Many of the 577+ Federally recognized American Indian Tribes that transverse across 33 States in the US have more than 53M acres of land, primary water rights and 3M Natives growing at 4% per year or doubling every 20 years or so are agricultural Tribal communities with vast histories to farming.
For instance, historically, many of the Puebloan communities in the southwest have been utilizing the same seed, the same waters and the same soils for centuries. This agriculture is the very DNA that makes the people and the communities what they are. It’s their very identity. Fast forward to a more modern life way and wage economies, farming becomes more challenging, especially for the rural based communities that travel an hour to an hour and half back and forth to work each day, that’s a 12 to 14 hour work day then farming on top of that. Very challenging.
As if that set of reality wasn’t challenging enough, put a world wide pandemic on top of that and we have farming in 2020. When the Pandemic first hit our rural community at the Pueblo of Jemez in Northwestern New Mexico in the late winter and early spring, we were concerned about access to food. The closest grocery store is 47 miles away and the local convenience store stocks mostly diabetes and obesity foods such as chips, soda and candy snacks. Our Cultural Leader, Joseph Toledo, gather a few people and advocated calm and confidence amidst the headlines and news stories of empty grocery shelves. He suggested that since the beginning of time, we have had a symbiotic relationship with the natural world full of abundant resource with many edible and medicinal plants.
We began foraging our landscapes for both the edible and medicinal plants of diverse varieties. We engaged our youth in virtual workshops to help support the identification of the correct plants. This was immensely helpful in restoring confidence in our cultural ways and dealing with the anxiety from being bombarded by the daily newsreels with death counts. It helped to get us outside and in small family groups preserve our cultural ways. This was helpful but not the entire picture.
We knew that we would plant, and plant big this Covid spring. We had been practicing cover crop and no –till in our agriculture areas as a practice for several years and getting great advice and seeds from Keith Berns at Green Cover Crop Seeds. We historically blend cover crops, no-till and use of humates mined locally as our organic fertilizers into our practice for farming.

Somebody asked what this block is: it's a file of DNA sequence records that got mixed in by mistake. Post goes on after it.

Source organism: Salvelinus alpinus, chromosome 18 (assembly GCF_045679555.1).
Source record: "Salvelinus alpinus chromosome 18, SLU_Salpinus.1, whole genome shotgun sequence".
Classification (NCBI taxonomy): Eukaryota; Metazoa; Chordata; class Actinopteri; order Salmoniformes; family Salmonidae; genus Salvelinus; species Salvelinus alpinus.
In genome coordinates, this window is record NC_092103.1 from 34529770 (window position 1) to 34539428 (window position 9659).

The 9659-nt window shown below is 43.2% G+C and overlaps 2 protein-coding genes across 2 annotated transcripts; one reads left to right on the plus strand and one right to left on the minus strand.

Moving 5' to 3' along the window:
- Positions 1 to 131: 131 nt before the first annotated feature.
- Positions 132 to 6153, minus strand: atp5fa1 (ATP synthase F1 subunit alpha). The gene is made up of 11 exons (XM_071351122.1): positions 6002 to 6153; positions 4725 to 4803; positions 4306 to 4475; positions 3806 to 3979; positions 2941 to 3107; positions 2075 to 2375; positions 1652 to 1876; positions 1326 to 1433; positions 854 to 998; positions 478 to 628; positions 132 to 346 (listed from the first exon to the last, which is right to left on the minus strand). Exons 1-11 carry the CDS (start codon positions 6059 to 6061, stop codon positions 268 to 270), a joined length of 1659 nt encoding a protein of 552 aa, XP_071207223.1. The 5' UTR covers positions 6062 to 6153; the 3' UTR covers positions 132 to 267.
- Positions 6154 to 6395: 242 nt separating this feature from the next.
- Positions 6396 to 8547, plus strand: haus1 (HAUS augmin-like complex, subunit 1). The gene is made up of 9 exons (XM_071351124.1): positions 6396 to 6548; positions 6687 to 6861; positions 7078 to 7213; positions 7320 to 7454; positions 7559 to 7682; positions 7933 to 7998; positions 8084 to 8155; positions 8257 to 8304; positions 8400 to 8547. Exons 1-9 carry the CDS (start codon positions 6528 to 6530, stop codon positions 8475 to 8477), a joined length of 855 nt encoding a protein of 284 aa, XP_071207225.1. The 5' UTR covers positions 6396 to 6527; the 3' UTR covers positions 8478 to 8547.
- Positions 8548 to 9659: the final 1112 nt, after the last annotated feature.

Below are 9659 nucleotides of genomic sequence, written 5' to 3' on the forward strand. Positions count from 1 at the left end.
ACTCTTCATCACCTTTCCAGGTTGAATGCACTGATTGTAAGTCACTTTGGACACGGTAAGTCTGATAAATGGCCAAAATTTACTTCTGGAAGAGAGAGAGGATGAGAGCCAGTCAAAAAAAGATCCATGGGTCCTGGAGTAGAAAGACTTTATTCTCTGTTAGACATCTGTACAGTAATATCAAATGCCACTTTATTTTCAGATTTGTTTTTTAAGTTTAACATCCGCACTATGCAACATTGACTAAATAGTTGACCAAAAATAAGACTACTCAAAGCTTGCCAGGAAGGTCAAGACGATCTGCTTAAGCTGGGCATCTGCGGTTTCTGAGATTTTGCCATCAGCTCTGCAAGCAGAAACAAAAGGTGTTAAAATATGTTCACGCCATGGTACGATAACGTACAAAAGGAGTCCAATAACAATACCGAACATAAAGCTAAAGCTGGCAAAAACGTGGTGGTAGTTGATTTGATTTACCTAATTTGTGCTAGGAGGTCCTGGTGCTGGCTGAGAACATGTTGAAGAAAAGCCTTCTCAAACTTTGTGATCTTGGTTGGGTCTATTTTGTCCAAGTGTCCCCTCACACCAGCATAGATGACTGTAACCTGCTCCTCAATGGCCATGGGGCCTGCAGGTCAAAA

We plant our traditional chili, corn, melons and squash from our Heritage seeds. But with the short supplies and increasing costs at the grocery stores, we wanted to plant other non-traditional vegetable crops to compliment our traditional crops. We began looking for organic and non-GMO seed suppliers to help with accessing a diverse supply of seed. Without knowing that Green Cover Crop Seeds offered non-cover crop seeds we started searching the internet and found that toilet paper, meat and seeds were in short supply due to the Covid impacted high demand. After a frustrating search, I called Keith and he said he could help (as usual) and we started to order MILPA seeds from Green Cover Seeds for ourselves. After we had the first order of MILPA in the ground, we reached out to Tribes all across the US and started to support their efforts for MILPA Resiliency Gardens. We bought all the big bags of MILPA seeds and broke them into smaller bags and sent seeds to more than 600 Native and Tribal farms from Alaska to Florida and California to Maine and many places in between.
We received a number of comments and requests for “How to” and more specifics on planting the MILPA Blend seeds into Resiliency Gardens. We spent a lot of time with individuals, families and communities alike. It felt really good to get the seeds out of our garages and into the soil all across Indian Country. We donated all the seeds, processing, shipping with our partnerships with Green Cover Seeds, Native American Agriculture Fund and various Tribal organizations. All the produce and vegetables were grown and consumed on Indian lands for Native peoples.
We are working on our 2021 MILPA Seed orders now and are planning to work more efficiently with Tribal organizations to have the MILPA seeds shipped directly and distributed directly though the Tribal organizations. We highly recommend to anyone wanting to make a difference to consider joining Green Cover Seeds and invite others to help support gardening!!
*This article was written by Roger Fragua with the Flower Hill Institute*